• Consumable: It feels good to hoard napkins and then expend them to clean up the gross things that accumulate in drains and hidden corners. It lets me not feel like I’m wasting those highly engineered paper towels with weird patterns that help it absorb more liquid on such a lowly task. Plastic bags can be used to hold trash, so they get to be of use a second time before being thrown away; or to hold shoes or dirty laundry when you’re traveling and then to hold trash, so they are useful three times.

  • “Consumable”: It’s nice to be able to “lend” free career fair pens to people and not worry about getting them back. Extra bags can be used to hold things to give away as well, for many different reasons: if there are lots of pieces, if it’s hard to carry, if you want to tie a card somewhere conspicuous, if you want to leave it on their doorknob, if there’s no packaging and you want it to be a surprise, if you’re trying to make it look marginally more presentable.

  • Really small: I don’t use all the extra rubber bands I’ve saved, but they’ve all gone in the same container where I also keep Pyrion, the nanoblock Charizard from four years ago, when moving, so they actually have basically no downside — the attention demanded by the marginal rubber band is zero.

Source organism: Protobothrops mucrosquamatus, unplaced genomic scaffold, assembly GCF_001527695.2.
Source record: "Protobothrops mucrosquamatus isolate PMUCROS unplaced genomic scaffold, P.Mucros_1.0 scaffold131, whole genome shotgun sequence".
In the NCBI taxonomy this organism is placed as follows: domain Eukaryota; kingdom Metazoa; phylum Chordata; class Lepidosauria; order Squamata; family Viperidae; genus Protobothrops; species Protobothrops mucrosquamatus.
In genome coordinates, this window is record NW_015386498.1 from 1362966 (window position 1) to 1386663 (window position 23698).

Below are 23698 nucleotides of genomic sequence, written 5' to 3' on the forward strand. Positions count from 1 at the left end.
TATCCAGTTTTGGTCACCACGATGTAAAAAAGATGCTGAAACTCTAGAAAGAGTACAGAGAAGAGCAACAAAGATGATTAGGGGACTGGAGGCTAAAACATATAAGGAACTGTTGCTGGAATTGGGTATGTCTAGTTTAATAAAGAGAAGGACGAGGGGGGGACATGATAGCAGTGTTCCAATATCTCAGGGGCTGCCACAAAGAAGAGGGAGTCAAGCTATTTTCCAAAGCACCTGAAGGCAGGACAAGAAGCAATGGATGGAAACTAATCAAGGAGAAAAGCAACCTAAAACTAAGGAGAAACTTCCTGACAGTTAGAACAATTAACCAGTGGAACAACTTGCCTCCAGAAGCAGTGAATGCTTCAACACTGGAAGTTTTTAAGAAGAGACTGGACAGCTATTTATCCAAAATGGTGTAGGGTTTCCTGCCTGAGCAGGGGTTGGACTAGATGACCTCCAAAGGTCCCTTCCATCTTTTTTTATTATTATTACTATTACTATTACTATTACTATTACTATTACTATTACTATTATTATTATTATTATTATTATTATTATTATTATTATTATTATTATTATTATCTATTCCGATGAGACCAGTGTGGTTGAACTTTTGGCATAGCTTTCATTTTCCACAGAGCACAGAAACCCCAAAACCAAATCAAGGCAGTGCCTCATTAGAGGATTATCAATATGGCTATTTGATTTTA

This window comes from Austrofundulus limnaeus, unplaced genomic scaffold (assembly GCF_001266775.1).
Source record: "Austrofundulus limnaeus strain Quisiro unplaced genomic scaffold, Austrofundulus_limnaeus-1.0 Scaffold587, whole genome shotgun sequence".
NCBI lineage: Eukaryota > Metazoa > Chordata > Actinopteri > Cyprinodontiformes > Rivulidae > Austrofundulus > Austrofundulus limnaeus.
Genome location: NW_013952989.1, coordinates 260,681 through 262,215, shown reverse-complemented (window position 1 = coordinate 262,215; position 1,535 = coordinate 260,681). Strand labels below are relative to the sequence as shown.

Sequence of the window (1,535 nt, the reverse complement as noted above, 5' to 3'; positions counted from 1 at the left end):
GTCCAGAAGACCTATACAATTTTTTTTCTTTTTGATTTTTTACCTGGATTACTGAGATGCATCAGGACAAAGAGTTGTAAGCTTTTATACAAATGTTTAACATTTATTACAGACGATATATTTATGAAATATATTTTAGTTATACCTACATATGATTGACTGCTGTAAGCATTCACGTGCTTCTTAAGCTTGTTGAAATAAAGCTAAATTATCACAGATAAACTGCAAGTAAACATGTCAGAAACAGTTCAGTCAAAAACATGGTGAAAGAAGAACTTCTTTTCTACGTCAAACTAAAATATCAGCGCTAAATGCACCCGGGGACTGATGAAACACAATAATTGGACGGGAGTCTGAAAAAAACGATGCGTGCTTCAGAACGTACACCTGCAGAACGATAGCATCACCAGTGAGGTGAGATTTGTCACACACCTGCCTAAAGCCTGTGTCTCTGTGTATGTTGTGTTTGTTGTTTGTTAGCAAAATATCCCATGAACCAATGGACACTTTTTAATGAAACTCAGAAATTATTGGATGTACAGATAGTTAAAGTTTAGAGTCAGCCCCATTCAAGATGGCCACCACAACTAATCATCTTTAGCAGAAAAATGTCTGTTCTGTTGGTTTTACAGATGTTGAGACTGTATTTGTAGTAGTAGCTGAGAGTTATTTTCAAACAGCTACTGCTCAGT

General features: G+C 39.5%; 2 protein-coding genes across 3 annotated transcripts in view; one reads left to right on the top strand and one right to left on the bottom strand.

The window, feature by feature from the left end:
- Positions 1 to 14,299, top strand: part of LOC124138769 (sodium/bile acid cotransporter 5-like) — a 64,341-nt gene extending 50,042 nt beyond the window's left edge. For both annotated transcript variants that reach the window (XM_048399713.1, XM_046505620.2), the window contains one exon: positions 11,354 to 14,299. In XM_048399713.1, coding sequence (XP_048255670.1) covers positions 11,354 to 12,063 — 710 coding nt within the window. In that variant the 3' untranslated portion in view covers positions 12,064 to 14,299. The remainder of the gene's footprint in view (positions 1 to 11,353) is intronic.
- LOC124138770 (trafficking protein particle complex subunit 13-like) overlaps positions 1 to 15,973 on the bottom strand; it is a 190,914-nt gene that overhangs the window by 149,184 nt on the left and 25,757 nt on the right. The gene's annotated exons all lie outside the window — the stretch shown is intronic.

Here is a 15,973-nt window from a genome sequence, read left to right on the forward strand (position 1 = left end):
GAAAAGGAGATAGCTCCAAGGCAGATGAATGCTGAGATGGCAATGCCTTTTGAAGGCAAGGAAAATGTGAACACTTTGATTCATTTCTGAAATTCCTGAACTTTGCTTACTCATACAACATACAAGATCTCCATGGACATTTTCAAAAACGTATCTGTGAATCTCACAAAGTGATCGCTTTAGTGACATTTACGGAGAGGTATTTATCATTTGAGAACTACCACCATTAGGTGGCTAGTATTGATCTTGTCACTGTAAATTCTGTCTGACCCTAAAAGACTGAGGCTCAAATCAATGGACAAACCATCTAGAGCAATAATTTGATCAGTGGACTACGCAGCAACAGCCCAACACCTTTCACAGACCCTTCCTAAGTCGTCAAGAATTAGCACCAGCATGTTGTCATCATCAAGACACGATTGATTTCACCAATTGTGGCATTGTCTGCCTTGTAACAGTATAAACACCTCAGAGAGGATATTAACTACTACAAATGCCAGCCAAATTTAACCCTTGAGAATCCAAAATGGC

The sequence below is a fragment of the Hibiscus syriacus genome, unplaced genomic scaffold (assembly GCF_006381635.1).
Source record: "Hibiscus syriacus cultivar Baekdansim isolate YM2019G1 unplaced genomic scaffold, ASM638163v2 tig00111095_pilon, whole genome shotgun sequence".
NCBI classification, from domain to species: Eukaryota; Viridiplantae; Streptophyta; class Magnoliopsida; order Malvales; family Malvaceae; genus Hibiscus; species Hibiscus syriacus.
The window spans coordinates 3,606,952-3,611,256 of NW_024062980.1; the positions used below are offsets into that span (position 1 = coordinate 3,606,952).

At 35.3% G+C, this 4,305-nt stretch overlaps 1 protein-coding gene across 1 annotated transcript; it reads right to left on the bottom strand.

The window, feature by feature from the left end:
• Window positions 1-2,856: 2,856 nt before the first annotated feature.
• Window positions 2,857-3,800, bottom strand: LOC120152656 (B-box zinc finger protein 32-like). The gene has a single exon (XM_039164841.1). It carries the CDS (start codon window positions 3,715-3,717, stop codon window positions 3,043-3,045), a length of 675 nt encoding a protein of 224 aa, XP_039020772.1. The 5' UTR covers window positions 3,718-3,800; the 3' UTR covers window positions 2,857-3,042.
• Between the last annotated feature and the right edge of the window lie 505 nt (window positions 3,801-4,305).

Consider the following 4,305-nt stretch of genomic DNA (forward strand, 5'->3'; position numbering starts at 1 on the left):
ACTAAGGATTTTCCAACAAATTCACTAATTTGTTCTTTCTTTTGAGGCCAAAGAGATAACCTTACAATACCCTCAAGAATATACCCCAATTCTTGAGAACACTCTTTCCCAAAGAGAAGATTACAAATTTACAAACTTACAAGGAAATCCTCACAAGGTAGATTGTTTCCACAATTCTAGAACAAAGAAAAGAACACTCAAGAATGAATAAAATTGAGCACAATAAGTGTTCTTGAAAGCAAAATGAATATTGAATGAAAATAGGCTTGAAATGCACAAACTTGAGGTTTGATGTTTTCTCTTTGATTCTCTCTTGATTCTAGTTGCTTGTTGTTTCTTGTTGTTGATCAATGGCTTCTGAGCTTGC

While we’re here, a few honorable mentions of things that are so useful, you might even buy them, but that weren’t obvious to me four years ago:

  • Duct tape fixes countless things, more if you’re shameless enough to wear it as a fashion statement.
  • Binder clips are so versatile they have their own Lifehacker tag; bigger ones are better.
  • Sharpies I’ve already written 1,000 words about, somehow.

Things that are not worth hoarding too many of:

  • Clothing and wearables: I’ve given away or left at home almost all of my career fair t-shirts, simply because I’ve acquired sufficiently many t-shirts that I like more, which turns out not to be a high bar. This may be more caused by the specific other activities I ended up doing through college, though. I’ve never needed more than three drawstring bags or one pair of sunglasses. Drawstring bags haven’t turned out to be more useful to me than plain bags; they usually hold less and are more awkward to transfer without being more presentable. I do manage to get some mileage out of two backpacks and one shoulder bag, but somehow I’ve accumulated and given away several more.